III. Leisure Facility Facts

According to the 'Employees Forum Update" of September 2002 for Manchester

Many leisure attractions are excluding disabled children and their carers because of poor provision." (Employees Forum Update: September 2002) it is reported that in a survey of 1,000 parents of disabled children, 73% said they do not visit attractions because of long queues, while 68% of parents do not go on leisure trips because they, and their children, have in the past been made to feel uncomfortable." (Employees Forum Update: September 2002)

IV. Facility Design

According to one report ergonomics is "the science of determining the right fit between people and their environments, at work, at home, at leisure." The work of Grandjean (1980) states that ergonomics is a study of man's behavior in relation to his work." Additionally stated by Grandjean is that: "the most important principle of ergonomics: Fitting the task to the man. Ergonomics is interdisciplinarian: it bases its theories on physiology, psychology, anthropometry, and various aspects of engineering." (p. ix) Grandjean relates that traditionally ergonomics served "mainly to increase efficiency, and thereby productivity. This is no longer the prime goal... The following objectives more closely define the benefits to be gained by ergonomic research: 1) Fitting the demands of work to the efficiency of man in order to reduce stress. 2) Designing machines, equipment, and installations so that they can be operated with great efficiency, accurately, and safely. 3) Working out proportions and conditions of the work place to ensure correct body posture. 4) Adapting lighting, air conditioning, noise, etc., to suit man's physical requirements." (p. ix) the work of Gary David states that the "human sciences of psychology, anatomy and physiology provide information about the abilities and limitations of people, and the wide differences that exist between individuals. People vary in many ways: body size and shape, strength, mobility, sensory acuity, cognition, experience, training, culture, emotions, etc. Ergonomists are trained in analytical techniques which enable the full extent of these user characteristics and individual differences to be considered when influencing the design process." (Ibid) David relates the fact that designers are specifically trained to apply consideration to the various and diverse individuals who will use products, systems and environments, which are designed. There are also additional factors for consideration and David states: "All too often, commercial or time pressures mean that ergonomics principles are compromised or not given adequate priority until too late in the design process." (nd)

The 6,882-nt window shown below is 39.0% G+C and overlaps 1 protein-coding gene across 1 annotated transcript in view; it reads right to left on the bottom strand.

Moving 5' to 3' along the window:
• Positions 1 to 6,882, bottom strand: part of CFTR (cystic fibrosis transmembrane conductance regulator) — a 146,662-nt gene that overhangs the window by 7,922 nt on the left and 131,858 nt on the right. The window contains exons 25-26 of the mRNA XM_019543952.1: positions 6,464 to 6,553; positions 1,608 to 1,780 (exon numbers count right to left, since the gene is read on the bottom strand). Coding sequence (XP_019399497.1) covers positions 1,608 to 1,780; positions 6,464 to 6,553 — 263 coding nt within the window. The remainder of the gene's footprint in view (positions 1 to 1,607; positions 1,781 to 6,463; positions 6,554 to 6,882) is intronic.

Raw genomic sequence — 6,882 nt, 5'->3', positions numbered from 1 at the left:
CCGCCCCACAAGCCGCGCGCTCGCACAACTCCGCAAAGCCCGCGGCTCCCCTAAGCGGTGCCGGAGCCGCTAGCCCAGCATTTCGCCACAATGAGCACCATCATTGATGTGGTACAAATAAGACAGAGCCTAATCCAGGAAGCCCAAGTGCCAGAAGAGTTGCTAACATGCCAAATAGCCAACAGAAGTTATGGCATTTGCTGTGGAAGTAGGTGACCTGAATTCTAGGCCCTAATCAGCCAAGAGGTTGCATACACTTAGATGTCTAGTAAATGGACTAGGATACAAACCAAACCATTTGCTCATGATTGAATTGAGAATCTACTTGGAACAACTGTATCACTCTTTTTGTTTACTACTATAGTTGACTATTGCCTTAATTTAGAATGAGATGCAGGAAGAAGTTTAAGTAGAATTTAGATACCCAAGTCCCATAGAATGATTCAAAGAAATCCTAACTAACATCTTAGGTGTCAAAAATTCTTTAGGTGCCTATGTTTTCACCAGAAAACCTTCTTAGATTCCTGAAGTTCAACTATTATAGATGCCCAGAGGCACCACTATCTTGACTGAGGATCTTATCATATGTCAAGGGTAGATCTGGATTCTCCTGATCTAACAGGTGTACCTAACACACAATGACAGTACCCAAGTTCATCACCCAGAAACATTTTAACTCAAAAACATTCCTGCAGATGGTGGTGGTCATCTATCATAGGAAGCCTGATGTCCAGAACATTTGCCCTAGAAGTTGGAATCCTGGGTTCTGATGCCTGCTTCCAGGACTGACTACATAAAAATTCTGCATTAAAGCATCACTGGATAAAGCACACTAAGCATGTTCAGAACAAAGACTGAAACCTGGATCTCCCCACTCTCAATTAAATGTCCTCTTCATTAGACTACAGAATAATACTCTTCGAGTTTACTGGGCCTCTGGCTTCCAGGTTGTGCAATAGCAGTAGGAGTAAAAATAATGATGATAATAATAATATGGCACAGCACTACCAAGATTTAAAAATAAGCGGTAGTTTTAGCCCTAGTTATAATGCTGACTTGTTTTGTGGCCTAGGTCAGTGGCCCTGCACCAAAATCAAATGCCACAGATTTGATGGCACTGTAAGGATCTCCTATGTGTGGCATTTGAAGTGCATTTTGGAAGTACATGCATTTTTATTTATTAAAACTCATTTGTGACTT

David relates the fact that in today's crowded markets, which are also very competitive markets, raised consumer expectations and new legislation have led to a more rigorous application of ergonomics. Fundamental themes of ergonomics, such as 'user-centered design', 'user-friendly', 'inclusive design' and 'usability' have become buzz-words within the design industry. Far from being a constraint on creativity, ergonomics methods can be applied at the earliest stages of the design process, defining user needs and identifying opportunities for innovation. Some design consultancies employ qualified ergonomists and many other design groups work closely with specialist ergonomics consultancies. Large manufacturers, such as Ford, Philips and Nokia employ ergonomists to work alongside their in-house design teams. Most design projects involve multidisciplinary teams, including designers, engineers, market researchers, brand managers and, increasingly, ergonomists. " (David, nd)

V. Ergonomics: Three Broad Headings

David states that there are three broad headings under which ergonomics may fall which are those as follows:

Physical ergonomics: Concerned with human anatomical, anthropometric, physiological and biomechanical characteristics as they relate to physical activity. The relevant topics include controls and displays, working postures, manual handling, repetitive movements, work-related musculoskeletal disorders, workplace layout, safety and health, lighting, and the thermal and acoustic environment.

Psychological ergonomics: Concerned with mental processes, such as perception, cognition, memory, reasoning and emotion, as they affect interactions amongst… [END OF PREVIEW] . . . READ MORE